Nicklas Jensen impressed me throughout the year in his performances with very refined technique and an above-average skill set. While he has solid agility, his speed may touch average but the stride is so good and the way he pushes through every step makes it easy to see him being above-average once that area of his game develops. He loves to carry the puck and shows solid to above-average puck skills when he does with excellent coordination. Jensen's shot is above-average now but I can see it being plus down the road as his mechanics are near perfect and the shot can be dangerous from mid-distance. While he has a good frame, he isn't exactly the best in regards to physical play. The frame has a ways to fill out though and it will be a key area to work on before he leaves the CHL. While some scouts have expressed concern about his work ethic and while I would like to see more in the high percentage areas from Jensen, in several viewings of him I've been more than impressed with his forecheck and backchecking and his hustle on the penalty kill. He also does well when defenders attempt to engage him, showing good balance and strength on the puck, but in terms of separating others off the puck in the corners, he isn't the most successful.
Projected Peak GVT: 5.5
Statistical Comparable: Tomas Kurka
26. Michael St. Croix, Center, Edmonton-WHL
Michael St. Croix came into the season expecting to dominate offensively, and while he did well, he didn't show the complete upside he's capable of. He's a solid skater, with a very fluid and effective stride who has the agility and edge control to be extremely elusive. St. Croix has plus puck skills and can make defenders miss left and right, but also can make very good distributions if they back off him. He's a well above-average power play weapon and can make a ton of things happen from the left side of the offensive zone. He has a solid shot and is able to score his mid-distances. His physical game is well below-average right now, and it likely will top out at most as a fringe tool. St. Croix does go into the physical areas and drives to the net, but he is relatively ineffective and physically overwhelmed easily to the point it makes more sense for him to stay on the perimeter. His hockey sense is solid to above-average, and offensively his awareness is impressive. He makes lightning-quick decisionssometimes it even looks like he's rushing it by how quickly he moves the puck. St. Croix's defensive game was bad in the first half, but made some progression in the second half, although I'm not 100% he can stay at the center position.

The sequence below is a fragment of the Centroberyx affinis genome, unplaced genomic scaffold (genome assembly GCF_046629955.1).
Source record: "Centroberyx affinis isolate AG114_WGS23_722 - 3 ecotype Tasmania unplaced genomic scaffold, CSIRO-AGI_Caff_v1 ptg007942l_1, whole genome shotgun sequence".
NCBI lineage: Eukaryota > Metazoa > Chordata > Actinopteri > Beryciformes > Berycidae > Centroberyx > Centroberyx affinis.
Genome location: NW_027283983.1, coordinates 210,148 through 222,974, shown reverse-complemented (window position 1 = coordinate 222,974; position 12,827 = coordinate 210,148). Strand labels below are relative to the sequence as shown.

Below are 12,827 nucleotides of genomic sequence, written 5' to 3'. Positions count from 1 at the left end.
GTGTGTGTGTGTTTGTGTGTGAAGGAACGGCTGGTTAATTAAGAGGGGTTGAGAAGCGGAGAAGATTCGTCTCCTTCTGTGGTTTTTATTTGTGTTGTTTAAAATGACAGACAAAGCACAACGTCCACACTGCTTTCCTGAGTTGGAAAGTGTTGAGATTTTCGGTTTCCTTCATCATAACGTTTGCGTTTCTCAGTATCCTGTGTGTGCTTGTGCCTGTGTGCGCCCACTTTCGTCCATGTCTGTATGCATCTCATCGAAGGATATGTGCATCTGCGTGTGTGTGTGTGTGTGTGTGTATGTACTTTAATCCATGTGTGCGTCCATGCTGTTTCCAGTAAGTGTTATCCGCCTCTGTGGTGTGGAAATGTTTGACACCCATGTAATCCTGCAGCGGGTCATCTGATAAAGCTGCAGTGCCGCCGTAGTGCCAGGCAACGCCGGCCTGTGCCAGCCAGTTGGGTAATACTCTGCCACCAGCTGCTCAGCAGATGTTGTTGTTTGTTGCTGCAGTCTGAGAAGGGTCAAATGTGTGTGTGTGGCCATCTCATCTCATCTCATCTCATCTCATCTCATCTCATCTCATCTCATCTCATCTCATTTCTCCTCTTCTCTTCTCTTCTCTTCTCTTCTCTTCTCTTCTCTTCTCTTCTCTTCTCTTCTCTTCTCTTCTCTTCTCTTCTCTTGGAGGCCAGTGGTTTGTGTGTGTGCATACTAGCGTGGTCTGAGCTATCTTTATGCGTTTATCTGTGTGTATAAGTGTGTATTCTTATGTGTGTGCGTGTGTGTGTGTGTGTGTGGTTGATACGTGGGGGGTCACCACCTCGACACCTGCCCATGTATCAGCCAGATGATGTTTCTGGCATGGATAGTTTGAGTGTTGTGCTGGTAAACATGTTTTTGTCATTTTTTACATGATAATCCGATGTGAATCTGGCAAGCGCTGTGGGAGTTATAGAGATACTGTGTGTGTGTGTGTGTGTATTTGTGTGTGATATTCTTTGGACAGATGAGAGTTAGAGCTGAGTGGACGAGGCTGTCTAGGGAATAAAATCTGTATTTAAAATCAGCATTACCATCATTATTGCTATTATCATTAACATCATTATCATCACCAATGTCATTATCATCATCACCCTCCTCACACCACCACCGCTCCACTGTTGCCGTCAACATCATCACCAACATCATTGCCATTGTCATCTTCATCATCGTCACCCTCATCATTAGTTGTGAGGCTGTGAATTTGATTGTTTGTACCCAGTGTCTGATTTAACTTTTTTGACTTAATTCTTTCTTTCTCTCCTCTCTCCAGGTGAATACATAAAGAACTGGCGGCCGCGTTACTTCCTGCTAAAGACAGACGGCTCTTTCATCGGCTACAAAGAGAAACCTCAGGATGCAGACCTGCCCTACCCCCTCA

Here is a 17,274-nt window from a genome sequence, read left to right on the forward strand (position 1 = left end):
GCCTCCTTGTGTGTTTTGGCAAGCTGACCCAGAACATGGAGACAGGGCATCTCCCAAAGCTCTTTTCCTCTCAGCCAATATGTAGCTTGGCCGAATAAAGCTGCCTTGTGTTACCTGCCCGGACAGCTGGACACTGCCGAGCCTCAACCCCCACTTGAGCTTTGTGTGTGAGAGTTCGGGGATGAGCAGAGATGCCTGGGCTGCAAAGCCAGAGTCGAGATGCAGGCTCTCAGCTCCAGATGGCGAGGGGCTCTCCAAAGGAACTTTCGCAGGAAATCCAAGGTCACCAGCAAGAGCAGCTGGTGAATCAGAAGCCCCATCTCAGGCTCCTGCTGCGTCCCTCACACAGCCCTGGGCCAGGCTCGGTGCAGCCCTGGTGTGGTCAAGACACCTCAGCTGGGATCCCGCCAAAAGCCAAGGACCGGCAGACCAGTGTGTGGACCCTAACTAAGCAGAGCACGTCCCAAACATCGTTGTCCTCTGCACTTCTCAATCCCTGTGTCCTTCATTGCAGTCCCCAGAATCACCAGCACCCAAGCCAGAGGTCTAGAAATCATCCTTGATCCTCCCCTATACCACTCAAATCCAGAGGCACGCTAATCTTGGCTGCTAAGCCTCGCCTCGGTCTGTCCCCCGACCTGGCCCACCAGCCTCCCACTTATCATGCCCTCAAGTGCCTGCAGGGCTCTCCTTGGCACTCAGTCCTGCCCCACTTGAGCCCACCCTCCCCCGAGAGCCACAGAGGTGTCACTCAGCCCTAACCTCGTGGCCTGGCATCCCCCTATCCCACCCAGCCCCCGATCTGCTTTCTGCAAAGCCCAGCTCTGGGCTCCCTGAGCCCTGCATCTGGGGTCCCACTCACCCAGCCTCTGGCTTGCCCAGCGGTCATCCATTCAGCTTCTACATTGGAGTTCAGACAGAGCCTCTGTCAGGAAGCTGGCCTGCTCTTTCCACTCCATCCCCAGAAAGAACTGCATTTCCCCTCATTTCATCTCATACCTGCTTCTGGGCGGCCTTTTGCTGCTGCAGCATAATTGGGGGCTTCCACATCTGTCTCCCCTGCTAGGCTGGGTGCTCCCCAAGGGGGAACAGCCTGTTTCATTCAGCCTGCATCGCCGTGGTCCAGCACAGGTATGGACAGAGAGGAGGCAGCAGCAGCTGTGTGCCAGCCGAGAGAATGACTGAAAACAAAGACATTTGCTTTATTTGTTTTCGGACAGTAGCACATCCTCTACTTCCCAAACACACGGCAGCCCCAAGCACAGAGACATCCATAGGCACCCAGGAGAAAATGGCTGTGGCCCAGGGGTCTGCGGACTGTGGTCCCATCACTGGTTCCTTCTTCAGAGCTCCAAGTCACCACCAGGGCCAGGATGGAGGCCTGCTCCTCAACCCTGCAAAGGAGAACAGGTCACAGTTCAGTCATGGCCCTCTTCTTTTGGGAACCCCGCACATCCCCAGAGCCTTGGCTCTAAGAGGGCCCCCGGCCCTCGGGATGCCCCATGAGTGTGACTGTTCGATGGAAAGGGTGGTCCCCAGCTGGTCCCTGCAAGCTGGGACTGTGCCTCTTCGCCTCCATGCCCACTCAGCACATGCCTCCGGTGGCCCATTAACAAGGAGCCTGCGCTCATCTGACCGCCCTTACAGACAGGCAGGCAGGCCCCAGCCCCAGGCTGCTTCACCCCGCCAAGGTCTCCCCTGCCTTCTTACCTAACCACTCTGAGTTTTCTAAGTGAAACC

Projected Peak GVT: 5.9
Statistical Comparable: Kyle Calder
27. Jamieson Oleksiak, Defense, Northeastern-Hockey East